International Day of Rural Women: Empowering women to transform rural areas

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International Day of Rural Women: Empowering women to transform rural areas

©IFAD/Anwar Hossain

Nepal, Production Credit for Rural Women Project: The Women Development Branch has organized women's groups to help in environmental conservation. Here women are weeding to protect what they have planted.

Message from Perin Saint Ange, Associate Vice-President, Programme Management Department

On the occasion of the International Day of Rural Women (15 October 2016), IFAD celebrates women and girls in rural areas and the vital role that they play in their families, their communities and their countries.

In many parts of the world, women typically work for 12 hours more every week than their male counterparts. They are largely responsible for domestic duties, child care and elder care. In addition, women carry out a substantial and growing part of the work on family farms – with male out-migration increasingly leaving them to manage alone. Women boost  agricultural and rural economies with their labour and with their knowledge - of crop and livestock varieties, biodiversity and agricultural practices. Research has also shown that women spend a far larger part of their income than men on household expenses, including food, education and healthcare.

Despite their crucial multiple contributions, much of women’s work is undervalued, underpaid, or not paid at all. Women farmers in the vast majority of developing countries still have significantly greater difficulties than men in accessing essential resources and services, including land, finance and inputs.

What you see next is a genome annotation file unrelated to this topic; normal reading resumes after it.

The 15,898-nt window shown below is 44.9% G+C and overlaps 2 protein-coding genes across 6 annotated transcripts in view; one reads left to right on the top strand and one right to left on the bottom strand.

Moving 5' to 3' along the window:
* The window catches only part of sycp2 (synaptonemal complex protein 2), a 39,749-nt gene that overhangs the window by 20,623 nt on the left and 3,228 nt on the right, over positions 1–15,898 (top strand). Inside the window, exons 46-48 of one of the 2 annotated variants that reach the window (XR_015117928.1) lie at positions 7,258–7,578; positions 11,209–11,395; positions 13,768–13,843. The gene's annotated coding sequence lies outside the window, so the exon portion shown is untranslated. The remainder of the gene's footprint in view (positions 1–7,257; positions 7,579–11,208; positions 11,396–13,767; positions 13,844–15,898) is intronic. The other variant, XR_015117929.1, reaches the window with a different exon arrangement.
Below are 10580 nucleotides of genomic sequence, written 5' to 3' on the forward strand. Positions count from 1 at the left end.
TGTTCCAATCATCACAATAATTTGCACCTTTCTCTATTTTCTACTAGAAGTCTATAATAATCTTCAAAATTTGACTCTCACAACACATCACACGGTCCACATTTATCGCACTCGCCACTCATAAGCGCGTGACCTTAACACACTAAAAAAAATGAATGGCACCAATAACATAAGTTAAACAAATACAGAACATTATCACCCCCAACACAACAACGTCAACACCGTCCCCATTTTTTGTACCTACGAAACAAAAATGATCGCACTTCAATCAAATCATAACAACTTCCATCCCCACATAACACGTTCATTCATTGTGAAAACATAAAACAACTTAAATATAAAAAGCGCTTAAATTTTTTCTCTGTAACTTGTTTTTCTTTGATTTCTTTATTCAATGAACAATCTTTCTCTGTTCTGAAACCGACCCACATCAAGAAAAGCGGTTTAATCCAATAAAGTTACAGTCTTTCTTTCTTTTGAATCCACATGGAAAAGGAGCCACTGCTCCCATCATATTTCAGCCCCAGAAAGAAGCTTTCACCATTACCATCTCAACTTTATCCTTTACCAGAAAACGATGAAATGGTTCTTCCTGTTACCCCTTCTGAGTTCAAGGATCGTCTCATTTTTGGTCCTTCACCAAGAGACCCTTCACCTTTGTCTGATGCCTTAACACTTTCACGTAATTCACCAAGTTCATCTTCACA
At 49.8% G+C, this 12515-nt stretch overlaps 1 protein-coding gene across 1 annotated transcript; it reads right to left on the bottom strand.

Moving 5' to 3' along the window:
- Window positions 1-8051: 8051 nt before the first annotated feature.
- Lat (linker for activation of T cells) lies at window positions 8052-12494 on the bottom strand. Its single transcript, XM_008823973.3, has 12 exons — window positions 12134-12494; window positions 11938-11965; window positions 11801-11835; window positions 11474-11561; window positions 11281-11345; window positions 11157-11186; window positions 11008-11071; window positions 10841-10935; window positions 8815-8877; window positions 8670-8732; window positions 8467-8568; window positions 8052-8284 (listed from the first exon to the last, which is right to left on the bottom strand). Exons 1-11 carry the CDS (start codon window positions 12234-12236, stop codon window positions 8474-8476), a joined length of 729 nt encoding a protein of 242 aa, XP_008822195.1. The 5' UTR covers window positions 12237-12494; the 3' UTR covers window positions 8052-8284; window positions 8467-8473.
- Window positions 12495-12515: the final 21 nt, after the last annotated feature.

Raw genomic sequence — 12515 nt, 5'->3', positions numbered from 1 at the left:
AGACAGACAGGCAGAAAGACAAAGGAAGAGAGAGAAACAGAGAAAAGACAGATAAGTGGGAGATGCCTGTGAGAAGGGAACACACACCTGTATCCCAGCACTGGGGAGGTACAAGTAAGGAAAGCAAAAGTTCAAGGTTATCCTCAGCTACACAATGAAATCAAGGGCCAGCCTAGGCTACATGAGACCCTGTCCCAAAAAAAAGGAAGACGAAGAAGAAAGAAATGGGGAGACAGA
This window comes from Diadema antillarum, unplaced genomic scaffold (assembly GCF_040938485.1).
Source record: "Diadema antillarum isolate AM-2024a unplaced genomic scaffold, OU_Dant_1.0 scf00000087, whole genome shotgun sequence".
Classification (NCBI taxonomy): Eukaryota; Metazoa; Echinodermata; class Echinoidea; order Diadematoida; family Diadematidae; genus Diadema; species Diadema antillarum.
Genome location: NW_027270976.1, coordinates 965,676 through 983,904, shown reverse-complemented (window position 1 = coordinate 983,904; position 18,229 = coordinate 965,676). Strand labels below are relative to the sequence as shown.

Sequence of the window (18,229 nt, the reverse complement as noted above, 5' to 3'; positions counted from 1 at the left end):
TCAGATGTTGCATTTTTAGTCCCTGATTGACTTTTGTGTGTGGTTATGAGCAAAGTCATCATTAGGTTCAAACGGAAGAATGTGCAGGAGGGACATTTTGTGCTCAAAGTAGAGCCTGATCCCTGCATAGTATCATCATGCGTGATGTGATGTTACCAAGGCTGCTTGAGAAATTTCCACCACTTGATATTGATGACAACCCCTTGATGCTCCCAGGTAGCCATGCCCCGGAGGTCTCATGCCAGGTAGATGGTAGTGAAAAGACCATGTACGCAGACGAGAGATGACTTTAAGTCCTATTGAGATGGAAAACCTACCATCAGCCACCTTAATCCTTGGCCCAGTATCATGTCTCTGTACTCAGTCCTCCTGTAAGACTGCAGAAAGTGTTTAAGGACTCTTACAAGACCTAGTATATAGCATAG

Rural labour markets tend to favour educated young men, marginalizing women and young women and obliging them to accept poorly paid often exploitative employment options.

IFAD knows from experience that inclusive rural transformation can provide valuable new opportunities for rural women. But perhaps more importantly, we have also seen many times that empowered women can become agents of change in rural areas. With the right support, women can contribute to and drive rural transformation, changing their own lives and those of their communities.

Inclusive rural transformation is a complex and context-specific process. In addition to increased and diversified agricultural productivity, it includes stronger linkages between rural and urban areas with more intense flows of goods, growing demands for agricultural products and services, access to modern technologies and innovations, and better commercial opportunities. All of these elements have big potential benefits for rural women.  

IFAD invests in rural people. We believe that inclusive rural transformation starts with them – women, men and youth. Together with our partners, we continue to advocate for a consistent focus on rural women in Agenda 2030 – the world’s new vision for sustainable development.

In the new IFAD Strategic Framework 2016-2025, gender equality is identified as one of the five principles of engagement at the core of IFAD’s identity and values. In the forthcoming years, the Fund will build on successful experiences in gender mainstreaming – such as household methodologies, functional literacy, financial competency, leadership skills and engaging with men – and go beyond to achieve real transformative gender impacts. Investments and policy engagement to scale up positive results in gender equality will produce far-reaching and sustainable changes, and contribute to the achievement of IFAD’s mandate.

We are convinced that greater gender equality leads to greater, more inclusive economic growth and shared prosperity, and a better quality of life for all.

IFAD’s recently launched Rural Development Report 2016: Fostering inclusive rural transformation (RDR 2016) spotlights the challenges and opportunities for rural women under rural transformation and outlines the actions needed to empower them as agents of change.

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